Have sports collections appraised to see if they're worth $$

March 6, 2009 3:02:22 PM PST
Back in the 1950s, some kid bought these baseball pins from a bubble gum machine for a penny or a nickel. Now, they're worth up to $1500.

Dan Imler of Hunt Auctions, explains that one pin, featuring Mickey Mantle, is likely worth that much all by itself.

The pins, along with baseball cards, game jerseys, and old stadium signs, are among 1000 lots of sports memorabilia that will be auctioned off later today and tomorrow at the Crowne Plaza Hotel in King of Prussia.

Many of the items -- like a 1947 photo of the Negro League's Cleveland Buckeyes -- belonged to people who had no idea what they were worth.

The photo belongs to the daughter of 1920s outfielder J. Leonard Mitchell. Her dad's old stuff, which had been collecting dust in her house, will likely net her somewhere between $35,000 to 50,000.

A Lou Campanella World Series bat is likely to fetch $15,000 to $20,000.

Wally Schang's gold watch -- the equivalent of a World Series ring -- from the 1913 Philadelphia A's will probably go for $4,000 to $5,000.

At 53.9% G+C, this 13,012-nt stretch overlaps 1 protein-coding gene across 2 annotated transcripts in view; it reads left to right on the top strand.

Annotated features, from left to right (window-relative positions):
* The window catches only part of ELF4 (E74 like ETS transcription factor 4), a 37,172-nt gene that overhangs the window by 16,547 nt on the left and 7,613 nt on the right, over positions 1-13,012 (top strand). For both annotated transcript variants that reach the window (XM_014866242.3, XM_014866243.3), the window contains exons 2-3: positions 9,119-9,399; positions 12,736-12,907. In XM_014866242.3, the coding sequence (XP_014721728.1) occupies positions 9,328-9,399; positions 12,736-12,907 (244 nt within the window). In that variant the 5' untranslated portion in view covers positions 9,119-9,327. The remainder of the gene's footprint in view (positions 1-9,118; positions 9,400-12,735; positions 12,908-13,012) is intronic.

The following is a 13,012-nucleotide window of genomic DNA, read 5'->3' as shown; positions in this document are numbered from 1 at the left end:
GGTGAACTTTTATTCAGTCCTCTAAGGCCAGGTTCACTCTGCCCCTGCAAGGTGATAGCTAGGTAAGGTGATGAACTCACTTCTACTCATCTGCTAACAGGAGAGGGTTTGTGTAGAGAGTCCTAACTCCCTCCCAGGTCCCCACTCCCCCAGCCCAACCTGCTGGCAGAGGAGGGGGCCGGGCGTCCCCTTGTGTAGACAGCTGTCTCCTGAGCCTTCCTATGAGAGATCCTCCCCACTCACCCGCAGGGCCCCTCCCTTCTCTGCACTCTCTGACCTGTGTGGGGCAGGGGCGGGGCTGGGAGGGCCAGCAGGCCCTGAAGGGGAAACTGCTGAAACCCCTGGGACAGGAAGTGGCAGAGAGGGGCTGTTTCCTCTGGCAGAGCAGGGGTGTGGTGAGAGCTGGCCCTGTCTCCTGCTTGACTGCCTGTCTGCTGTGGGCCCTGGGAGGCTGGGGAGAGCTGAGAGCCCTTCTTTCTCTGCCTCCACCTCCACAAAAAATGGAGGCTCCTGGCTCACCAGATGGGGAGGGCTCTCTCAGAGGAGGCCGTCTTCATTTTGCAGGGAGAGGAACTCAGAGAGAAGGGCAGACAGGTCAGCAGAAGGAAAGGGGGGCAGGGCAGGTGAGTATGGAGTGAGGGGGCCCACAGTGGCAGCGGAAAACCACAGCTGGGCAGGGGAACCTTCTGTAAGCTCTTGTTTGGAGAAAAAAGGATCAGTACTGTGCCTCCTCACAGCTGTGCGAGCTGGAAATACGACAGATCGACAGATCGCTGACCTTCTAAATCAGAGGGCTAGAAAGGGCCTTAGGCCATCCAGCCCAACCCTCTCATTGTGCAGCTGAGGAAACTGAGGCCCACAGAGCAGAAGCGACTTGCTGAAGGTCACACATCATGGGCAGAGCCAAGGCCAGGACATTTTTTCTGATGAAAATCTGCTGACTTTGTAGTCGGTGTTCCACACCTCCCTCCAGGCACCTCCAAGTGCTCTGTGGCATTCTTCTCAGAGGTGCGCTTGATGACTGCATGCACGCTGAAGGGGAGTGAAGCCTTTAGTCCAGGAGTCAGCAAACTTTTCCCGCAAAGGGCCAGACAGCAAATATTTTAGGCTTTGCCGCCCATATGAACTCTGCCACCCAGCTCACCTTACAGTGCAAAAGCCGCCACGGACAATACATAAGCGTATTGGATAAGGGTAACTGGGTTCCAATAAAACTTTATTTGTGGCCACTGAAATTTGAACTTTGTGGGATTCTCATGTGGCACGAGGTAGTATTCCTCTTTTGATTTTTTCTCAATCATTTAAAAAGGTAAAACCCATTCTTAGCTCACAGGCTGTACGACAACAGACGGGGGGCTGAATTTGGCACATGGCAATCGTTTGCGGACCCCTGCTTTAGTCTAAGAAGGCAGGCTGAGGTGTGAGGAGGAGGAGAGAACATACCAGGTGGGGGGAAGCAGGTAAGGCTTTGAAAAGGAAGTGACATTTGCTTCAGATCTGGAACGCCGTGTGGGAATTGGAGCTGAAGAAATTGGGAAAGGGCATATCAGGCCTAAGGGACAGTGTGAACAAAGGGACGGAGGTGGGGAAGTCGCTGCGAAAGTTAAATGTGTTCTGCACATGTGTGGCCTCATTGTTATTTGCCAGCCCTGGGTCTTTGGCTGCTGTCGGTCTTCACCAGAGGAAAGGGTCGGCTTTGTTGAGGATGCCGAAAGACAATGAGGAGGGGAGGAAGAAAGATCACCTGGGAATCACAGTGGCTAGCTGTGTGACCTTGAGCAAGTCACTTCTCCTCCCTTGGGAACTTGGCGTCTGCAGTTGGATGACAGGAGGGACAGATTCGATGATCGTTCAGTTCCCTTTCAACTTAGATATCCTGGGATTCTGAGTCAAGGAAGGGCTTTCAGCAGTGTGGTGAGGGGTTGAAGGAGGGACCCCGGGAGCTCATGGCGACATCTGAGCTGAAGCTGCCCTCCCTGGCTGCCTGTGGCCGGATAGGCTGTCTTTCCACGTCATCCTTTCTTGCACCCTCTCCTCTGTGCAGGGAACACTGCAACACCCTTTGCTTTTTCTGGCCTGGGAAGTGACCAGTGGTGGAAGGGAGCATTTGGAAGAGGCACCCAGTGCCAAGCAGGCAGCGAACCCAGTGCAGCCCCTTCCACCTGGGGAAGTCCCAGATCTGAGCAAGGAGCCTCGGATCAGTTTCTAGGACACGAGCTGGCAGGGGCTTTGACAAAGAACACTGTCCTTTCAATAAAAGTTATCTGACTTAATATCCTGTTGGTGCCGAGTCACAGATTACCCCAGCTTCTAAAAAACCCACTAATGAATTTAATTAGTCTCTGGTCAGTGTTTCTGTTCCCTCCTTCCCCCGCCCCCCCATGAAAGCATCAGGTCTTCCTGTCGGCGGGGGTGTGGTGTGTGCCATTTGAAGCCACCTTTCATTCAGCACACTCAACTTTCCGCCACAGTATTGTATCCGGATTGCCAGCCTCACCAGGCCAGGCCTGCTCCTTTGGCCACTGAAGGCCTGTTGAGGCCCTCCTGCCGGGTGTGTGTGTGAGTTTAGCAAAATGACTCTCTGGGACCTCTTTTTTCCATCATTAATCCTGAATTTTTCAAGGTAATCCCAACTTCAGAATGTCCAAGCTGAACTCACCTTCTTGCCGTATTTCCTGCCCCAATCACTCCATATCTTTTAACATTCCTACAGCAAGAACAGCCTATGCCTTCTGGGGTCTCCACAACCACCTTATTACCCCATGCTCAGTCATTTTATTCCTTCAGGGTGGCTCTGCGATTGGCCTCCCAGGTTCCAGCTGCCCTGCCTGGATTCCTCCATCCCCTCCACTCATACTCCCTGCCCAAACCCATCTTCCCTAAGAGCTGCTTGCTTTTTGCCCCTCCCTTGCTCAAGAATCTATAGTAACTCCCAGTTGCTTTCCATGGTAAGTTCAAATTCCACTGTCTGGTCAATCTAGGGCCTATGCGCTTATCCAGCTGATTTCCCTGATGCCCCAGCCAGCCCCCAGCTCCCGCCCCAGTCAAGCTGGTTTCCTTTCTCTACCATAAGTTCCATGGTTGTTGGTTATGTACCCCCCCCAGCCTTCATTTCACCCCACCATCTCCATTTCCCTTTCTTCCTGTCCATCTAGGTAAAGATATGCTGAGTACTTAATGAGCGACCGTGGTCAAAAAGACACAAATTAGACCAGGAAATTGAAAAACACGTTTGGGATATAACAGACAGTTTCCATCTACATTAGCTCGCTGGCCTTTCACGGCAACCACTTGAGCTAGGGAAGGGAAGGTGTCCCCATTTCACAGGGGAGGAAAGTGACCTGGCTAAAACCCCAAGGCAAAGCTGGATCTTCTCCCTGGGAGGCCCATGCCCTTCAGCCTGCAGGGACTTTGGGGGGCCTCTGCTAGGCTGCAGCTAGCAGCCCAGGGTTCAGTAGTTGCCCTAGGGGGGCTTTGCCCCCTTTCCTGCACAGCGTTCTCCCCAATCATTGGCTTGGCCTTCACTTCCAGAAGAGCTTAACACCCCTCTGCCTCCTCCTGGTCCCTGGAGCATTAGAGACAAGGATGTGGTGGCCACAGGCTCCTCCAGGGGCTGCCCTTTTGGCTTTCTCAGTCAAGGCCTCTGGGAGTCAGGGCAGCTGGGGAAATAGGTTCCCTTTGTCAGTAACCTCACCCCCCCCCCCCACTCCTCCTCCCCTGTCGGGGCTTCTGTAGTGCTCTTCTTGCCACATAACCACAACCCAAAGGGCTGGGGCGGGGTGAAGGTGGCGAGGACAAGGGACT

Imler says many people who have valuable sports items don't know it.

He says even if you don't want to sell, it's worthwhile to have collections appraised and insured.

Imler says, "People don't tend to look at sports memorabilia items as part of their financial portfolio. But these things can have substantial value, so they need to be insured. It pays to find out something could be worth."

Appraisers from Hunt Auctions will be available to look at items during the preview hours before the auctions begin. You can also email them descriptions and photos to get appraisals. Or you can set up an appointment to have your collection appraised.

For more information about this weekend's auction and about Hunt Auctions, check out Hunt Auctions' website.

More money-related links:

CLICK HERE to follow Action News on Twitter

CLICK HERE to get Action News on your website

CLICK HERE to find Action News on Facebook

Click here to get the latest Philadelphia news and headlines from across the Delaware and Lehigh valleys.